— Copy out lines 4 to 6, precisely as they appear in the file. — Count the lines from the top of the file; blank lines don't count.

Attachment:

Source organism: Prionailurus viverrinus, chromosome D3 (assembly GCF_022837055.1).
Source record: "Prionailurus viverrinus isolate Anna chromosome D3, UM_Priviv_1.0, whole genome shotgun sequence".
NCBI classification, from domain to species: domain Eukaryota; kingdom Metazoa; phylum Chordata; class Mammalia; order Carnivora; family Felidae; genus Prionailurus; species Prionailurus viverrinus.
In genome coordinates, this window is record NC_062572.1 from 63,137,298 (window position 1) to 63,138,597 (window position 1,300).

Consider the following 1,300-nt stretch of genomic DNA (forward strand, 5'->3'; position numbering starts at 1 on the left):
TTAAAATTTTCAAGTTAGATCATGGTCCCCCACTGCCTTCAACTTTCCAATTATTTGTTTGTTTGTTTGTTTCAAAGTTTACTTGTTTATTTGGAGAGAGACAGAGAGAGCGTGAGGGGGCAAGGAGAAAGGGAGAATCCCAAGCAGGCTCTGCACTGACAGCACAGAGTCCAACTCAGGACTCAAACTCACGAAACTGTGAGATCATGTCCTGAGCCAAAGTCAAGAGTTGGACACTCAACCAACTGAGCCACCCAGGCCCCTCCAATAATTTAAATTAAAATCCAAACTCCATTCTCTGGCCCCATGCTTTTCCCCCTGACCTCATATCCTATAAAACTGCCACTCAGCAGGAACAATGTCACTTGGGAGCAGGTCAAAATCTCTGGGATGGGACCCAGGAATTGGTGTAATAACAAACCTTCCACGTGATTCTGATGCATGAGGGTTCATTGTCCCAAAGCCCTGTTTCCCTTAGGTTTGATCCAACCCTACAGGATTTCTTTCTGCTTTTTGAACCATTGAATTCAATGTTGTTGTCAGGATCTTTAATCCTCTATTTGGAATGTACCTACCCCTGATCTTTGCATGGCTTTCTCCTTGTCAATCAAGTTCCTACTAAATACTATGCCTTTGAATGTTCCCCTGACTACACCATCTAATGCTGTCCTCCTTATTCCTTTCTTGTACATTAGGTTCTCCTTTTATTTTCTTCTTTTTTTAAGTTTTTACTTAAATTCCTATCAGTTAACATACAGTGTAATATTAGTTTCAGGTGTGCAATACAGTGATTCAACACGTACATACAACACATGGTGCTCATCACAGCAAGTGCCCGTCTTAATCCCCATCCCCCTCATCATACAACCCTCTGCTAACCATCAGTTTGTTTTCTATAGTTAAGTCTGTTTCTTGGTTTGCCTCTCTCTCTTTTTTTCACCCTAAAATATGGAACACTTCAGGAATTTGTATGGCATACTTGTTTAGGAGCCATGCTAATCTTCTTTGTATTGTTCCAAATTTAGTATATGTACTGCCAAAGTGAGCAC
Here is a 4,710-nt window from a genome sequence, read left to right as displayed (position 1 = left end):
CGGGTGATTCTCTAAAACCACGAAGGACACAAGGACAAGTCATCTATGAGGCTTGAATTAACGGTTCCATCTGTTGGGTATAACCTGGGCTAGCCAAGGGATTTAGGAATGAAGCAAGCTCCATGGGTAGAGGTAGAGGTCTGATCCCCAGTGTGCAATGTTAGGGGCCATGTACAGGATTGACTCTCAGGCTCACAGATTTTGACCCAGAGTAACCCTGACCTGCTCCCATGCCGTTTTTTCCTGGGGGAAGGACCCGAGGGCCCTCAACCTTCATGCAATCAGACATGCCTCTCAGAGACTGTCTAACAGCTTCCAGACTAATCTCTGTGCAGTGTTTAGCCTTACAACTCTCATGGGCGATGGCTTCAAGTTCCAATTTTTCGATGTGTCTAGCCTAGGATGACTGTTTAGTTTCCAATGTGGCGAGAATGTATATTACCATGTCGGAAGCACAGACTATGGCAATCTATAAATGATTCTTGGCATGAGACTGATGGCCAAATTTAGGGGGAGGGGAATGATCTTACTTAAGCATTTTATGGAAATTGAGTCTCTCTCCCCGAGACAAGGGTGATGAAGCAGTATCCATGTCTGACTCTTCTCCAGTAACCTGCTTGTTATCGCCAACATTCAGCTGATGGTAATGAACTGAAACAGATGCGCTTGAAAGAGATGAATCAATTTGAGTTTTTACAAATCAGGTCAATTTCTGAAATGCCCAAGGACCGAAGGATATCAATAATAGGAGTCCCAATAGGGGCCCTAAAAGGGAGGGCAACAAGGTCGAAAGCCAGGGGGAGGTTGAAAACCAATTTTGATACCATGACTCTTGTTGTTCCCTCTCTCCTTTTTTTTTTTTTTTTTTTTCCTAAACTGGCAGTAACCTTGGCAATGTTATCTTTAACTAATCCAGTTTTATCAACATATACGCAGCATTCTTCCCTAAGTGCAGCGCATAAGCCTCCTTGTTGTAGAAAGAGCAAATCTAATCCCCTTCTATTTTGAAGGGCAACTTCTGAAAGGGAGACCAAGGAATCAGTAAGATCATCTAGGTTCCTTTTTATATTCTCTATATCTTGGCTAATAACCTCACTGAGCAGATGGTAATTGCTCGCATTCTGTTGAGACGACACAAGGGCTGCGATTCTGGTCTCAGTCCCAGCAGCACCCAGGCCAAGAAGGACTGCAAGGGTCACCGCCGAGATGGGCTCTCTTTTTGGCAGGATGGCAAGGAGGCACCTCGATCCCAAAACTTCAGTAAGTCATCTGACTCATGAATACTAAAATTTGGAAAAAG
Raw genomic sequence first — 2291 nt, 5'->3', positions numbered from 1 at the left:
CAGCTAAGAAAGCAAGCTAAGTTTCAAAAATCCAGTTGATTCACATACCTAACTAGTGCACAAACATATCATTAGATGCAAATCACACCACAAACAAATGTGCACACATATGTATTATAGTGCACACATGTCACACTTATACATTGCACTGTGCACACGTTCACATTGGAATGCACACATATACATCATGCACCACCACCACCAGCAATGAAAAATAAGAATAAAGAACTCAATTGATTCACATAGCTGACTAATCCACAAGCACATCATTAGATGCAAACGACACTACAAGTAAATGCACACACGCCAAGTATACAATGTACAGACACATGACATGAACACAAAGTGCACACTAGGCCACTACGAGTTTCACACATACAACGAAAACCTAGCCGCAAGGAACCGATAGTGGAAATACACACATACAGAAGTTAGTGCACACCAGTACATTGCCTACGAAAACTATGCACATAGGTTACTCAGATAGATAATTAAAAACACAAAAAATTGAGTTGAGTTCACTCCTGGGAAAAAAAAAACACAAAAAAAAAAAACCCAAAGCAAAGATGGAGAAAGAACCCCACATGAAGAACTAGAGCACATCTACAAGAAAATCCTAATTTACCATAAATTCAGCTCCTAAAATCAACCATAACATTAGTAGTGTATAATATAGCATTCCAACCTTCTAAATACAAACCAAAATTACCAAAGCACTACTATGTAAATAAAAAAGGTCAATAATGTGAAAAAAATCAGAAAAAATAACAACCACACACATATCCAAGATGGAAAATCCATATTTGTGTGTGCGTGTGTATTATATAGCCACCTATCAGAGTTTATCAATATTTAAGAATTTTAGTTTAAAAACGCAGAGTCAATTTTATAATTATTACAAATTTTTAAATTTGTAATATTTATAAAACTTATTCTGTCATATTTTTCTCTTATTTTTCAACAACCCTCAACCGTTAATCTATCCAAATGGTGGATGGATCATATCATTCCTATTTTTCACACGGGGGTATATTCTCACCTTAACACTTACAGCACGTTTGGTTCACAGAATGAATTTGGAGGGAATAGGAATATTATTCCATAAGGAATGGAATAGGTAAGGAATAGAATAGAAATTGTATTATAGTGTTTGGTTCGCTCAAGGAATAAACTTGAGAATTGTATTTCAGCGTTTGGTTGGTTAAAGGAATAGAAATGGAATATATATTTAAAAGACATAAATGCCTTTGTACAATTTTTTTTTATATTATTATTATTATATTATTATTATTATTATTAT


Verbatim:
In genome coordinates, this window is record NC_062572.1 from 63,137,298 (window position 1) to 63,138,597 (window position 1,300).

Consider the following 1,300-nt stretch of genomic DNA (forward strand, 5'->3'; position numbering starts at 1 on the left):
TTAAAATTTTCAAGTTAGATCATGGTCCCCCACTGCCTTCAACTTTCCAATTATTTGTTTGTTTGTTTGTTTCAAAGTTTACTTGTTTATTTGGAGAGAGACAGAGAGAGCGTGAGGGGGCAAGGAGAAAGGGAGAATCCCAAGCAGGCTCTGCACTGACAGCACAGAGTCCAACTCAGGACTCAAACTCACGAAACTGTGAGATCATGTCCTGAGCCAAAGTCAAGAGTTGGACACTCAACCAACTGAGCCACCCAGGCCCCTCCAATAATTTAAATTAAAATCCAAACTCCATTCTCTGGCCCCATGCTTTTCCCCCTGACCTCATATCCTATAAAACTGCCACTCAGCAGGAACAATGTCACTTGGGAGCAGGTCAAAATCTCTGGGATGGGACCCAGGAATTGGTGTAATAACAAACCTTCCACGTGATTCTGATGCATGAGGGTTCATTGTCCCAAAGCCCTGTTTCCCTTAGGTTTGATCCAACCCTACAGGATTTCTTTCTGCTTTTTGAACCATTGAATTCAATGTTGTTGTCAGGATCTTTAATCCTCTATTTGGAATGTACCTACCCCTGATCTTTGCATGGCTTTCTCCTTGTCAATCAAGTTCCTACTAAATACTATGCCTTTGAATGTTCCCCTGACTACACCATCTAATGCTGTCCTCCTTATTCCTTTCTTGTACATTAGGTTCTCCTTTTATTTTCTTCTTTTTTTAAGTTTTTACTTAAATTCCTATCAGTTAACATACAGTGTAATATTAGTTTCAGGTGTGCAATACAGTGATTCAACACGTACATACAACACATGGTGCTCATCACAGCAAGTGCCCGTCTTAATCCCCATCCCCCTCATCATACAACCCTCTGCTAACCATCAGTTTGTTTTCTATAGTTAAGTCTGTTTCTTGGTTTGCCTCTCTCTCTTTTTTTCACCCTAAAATATGGAACACTTCAGGAATTTGTATGGCATACTTGTTTAGGAGCCATGCTAATCTTCTTTGTATTGTTCCAAATTTAGTATATGTACTGCCAAAGTGAGCAC